A look at the battle over abortion rights in Puerto Rico following the U.S. Supreme Court’s overturning of ‘Roe v. Wade’ in 2022, which undid nearly 50 years of reproductive rights protections in the United States
Health authorities in Mexico issued an alert Wednesday over an internet “challenge” in which groups of students at three schools in Mexico have taken tranquilizers vying to see who can stay awake longer.
On Wednesday Gov. Pedro Pierluisi announced that Genera PR will officially take over the remains of the Puerto Rico Electric Power Authority and finish privatizing electrical generation on the archipelago.
Peru is in the midst of a political and civil crisis. Triggered by the recent removal from power of former leader Pedro Castillo, the protests have exposed deep divisions within the country and are being encouraged by a confluence of internal factors and external agitators.
A U.S. government study has determined that with little room on the island for large-scale solar farms or wind generators, Puerto Rico should aim to reach its clean-energy goals by installing solar panels on all suitable rooftops, along with airports, brownfields, and industrial areas.
The search for a motive behind the shooting at a Los Angeles-area ballroom dance hall that has left 11 dead led police to a mobile home community as they probed the past of the 72-year-old suspect Monday and his relationship to the club.
Peru indefinitely closed its famed ancient ruins of Machu Picchu on Saturday in the latest sign that anti-government protests that began last month are increasingly engulfing the South American country.
U.S. authorities handed over a key suspect in the 2014 disappearance of 43 college students to Mexico, after the man was caught trying to cross the border on December 20 without proper documents.
Mexico’s president said Wednesday his government will consider a plea by imprisoned drug lord Joaquín “El Chapo” Guzmán to be returned to Mexico, presumably to serve out his sentence.
A wrap-up of the most important and interesting Latino news items from the past week
Two former Fox executives went on trial Tuesday, accused of bribing South American soccer officials for TV rights to one of the continent’s biggest annual tournaments and using information gathered in the process to help the network’s winning World Cup broadcast bid.
Puerto Rico announced Sunday that it plans to privatize electricity generation, a first for a U.S. territory facing chronic power outages as it struggles to rebuild a crumbling electric grid.
A roundup of the week’s top Latino news from around the world, written by Latino Rebels senior editor Hector Luis Alamo.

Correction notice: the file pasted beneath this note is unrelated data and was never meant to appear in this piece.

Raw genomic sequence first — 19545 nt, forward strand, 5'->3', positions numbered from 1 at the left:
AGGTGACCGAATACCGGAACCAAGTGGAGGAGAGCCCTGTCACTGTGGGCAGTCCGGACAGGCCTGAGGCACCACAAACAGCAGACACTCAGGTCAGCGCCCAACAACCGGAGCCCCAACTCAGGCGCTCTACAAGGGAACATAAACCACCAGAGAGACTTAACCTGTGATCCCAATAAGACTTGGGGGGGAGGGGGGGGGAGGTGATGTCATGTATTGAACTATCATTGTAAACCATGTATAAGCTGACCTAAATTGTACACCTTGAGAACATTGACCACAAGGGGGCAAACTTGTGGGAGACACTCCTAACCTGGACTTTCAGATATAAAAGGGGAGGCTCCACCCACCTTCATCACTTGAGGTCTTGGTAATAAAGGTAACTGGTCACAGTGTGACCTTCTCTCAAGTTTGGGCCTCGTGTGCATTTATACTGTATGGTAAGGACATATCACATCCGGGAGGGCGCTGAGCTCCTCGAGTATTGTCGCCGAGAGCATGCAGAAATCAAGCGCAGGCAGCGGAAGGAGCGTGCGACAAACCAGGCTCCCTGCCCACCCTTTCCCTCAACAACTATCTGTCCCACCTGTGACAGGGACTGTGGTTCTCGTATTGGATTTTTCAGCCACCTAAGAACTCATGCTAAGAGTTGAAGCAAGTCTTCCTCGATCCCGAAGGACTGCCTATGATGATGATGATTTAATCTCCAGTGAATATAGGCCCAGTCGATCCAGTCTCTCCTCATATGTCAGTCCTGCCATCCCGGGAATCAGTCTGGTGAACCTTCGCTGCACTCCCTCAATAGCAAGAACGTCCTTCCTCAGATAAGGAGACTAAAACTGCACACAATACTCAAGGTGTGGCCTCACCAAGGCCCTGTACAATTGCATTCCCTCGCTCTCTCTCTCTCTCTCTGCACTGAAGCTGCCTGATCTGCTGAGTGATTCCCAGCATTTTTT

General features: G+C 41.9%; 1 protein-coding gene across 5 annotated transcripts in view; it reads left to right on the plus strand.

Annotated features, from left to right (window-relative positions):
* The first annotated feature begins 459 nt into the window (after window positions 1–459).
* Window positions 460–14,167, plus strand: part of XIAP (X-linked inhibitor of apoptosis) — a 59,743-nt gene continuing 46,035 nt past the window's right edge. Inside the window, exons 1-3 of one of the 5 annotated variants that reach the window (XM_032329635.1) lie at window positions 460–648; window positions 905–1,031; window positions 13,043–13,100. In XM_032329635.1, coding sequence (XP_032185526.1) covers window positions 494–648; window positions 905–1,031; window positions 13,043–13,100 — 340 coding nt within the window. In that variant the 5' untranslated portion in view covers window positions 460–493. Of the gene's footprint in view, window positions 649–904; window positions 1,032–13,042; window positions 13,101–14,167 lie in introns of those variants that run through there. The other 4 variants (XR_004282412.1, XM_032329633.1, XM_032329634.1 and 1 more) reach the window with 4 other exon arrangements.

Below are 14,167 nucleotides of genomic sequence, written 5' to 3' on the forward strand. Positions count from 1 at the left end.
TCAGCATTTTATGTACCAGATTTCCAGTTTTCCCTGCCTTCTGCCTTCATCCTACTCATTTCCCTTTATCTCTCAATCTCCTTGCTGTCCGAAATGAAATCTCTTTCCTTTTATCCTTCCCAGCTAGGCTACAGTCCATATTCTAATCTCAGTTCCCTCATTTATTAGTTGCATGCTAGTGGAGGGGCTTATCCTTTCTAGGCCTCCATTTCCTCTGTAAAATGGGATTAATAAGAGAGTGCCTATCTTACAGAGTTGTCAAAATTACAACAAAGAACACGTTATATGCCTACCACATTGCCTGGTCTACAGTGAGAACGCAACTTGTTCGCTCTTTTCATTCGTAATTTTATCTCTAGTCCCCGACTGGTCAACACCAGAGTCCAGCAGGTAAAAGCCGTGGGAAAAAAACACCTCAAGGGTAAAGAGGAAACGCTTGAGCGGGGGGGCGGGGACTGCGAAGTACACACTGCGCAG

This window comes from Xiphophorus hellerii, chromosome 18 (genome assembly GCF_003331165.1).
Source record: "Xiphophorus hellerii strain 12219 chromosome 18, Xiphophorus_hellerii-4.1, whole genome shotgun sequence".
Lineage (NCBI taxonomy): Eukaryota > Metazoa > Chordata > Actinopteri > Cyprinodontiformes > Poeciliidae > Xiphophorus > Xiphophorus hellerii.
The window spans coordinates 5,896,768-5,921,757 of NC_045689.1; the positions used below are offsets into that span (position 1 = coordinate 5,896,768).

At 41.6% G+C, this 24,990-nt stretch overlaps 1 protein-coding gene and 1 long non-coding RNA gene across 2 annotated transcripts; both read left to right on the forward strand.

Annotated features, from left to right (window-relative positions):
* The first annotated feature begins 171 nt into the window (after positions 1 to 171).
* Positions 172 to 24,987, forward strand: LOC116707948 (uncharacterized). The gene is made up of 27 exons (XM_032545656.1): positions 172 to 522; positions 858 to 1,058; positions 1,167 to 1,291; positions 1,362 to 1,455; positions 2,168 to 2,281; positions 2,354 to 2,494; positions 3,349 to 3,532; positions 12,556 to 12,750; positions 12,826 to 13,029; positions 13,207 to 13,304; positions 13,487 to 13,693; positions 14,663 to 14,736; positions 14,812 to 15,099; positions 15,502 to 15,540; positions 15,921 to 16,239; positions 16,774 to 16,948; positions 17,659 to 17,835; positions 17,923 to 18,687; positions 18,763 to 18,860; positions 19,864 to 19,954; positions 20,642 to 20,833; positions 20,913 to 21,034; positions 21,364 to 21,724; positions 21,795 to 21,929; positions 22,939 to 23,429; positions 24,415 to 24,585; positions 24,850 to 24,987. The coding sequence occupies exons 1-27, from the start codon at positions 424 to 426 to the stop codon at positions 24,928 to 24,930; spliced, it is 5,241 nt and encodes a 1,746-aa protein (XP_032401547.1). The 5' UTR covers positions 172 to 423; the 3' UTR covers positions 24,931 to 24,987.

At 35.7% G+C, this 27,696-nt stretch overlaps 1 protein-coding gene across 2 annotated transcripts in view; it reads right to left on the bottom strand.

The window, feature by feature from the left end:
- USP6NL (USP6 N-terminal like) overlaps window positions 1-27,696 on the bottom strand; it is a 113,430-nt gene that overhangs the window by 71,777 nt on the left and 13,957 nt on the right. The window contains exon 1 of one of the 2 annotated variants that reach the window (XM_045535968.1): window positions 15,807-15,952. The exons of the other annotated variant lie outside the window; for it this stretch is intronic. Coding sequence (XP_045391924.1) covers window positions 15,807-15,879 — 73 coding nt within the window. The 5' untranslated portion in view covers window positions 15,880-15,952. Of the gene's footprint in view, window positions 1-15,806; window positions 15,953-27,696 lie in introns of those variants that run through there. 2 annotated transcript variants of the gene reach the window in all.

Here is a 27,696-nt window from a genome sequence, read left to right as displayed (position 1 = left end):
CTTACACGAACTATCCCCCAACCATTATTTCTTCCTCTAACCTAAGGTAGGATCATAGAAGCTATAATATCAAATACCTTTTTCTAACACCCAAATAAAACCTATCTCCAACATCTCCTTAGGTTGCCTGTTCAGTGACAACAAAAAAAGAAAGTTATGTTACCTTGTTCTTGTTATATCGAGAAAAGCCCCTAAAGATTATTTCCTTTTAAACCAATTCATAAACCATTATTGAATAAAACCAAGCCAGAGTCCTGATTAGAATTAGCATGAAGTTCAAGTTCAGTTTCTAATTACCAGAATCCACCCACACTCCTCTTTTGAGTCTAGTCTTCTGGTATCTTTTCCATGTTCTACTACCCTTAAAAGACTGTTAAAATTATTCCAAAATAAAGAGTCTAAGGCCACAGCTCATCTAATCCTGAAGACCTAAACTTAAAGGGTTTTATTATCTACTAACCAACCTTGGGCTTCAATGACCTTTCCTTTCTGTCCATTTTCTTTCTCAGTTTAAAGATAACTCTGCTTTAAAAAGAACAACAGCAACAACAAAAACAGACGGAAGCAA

The mayor of Mexico City announced Thursday that 6,060 National Guard officers will be posted in the city’s subway system after a series of accidents that officials suggested could be due to sabotage.
Protests against Peruvian President Dina Boluarte’s government that have left 48 people dead since they began a month ago spread through the south of the Andean country on Wednesday with new clashes reported in the tourist city of Cusco.
The Biden administration is under growing pressure from leftists in Latin America as well as U.S. lawmakers to expel Jair Bolsonaro from a post-presidential retreat in Florida following his supporters’ brazen attack on Brazil’s capital over the weekend.
As thousands of children were taken from their parents at the southern border during a Trump administration crackdown on illegal crossings, a federal public defender in San Diego set out to find new strategies to go after the longstanding deportation law fueling the family separations.
Authorities in Puerto Rico arrested Randy Ortiz Acevedo of the popular reggaetón duo Jowell & Randy on domestic violence charges after a judge on Monday ruled there was sufficient evidence against the singer.
Brazilian authorities vowed Monday to protect democracy and punish thousands of supporters of ex-President Jair Bolsonaro who stormed and trashed the nation’s highest seats of power in chaos with striking similarities to the January 6, 2021, insurrection at the U.S. Capitol.
President Joe Biden walked a muddy stretch of the U.S.-Mexico border and inspected a busy port of entry Sunday on his first trip to the region after two years in office, a visit shadowed by the fraught politics of immigration as Republicans blame him for record numbers of migrants crossing into the country.
Fed up with the slow government response, Puerto Ricans in beach towns along the western coast have set up encampments to demand action be taken to stop illegal construction from further destroying the environment.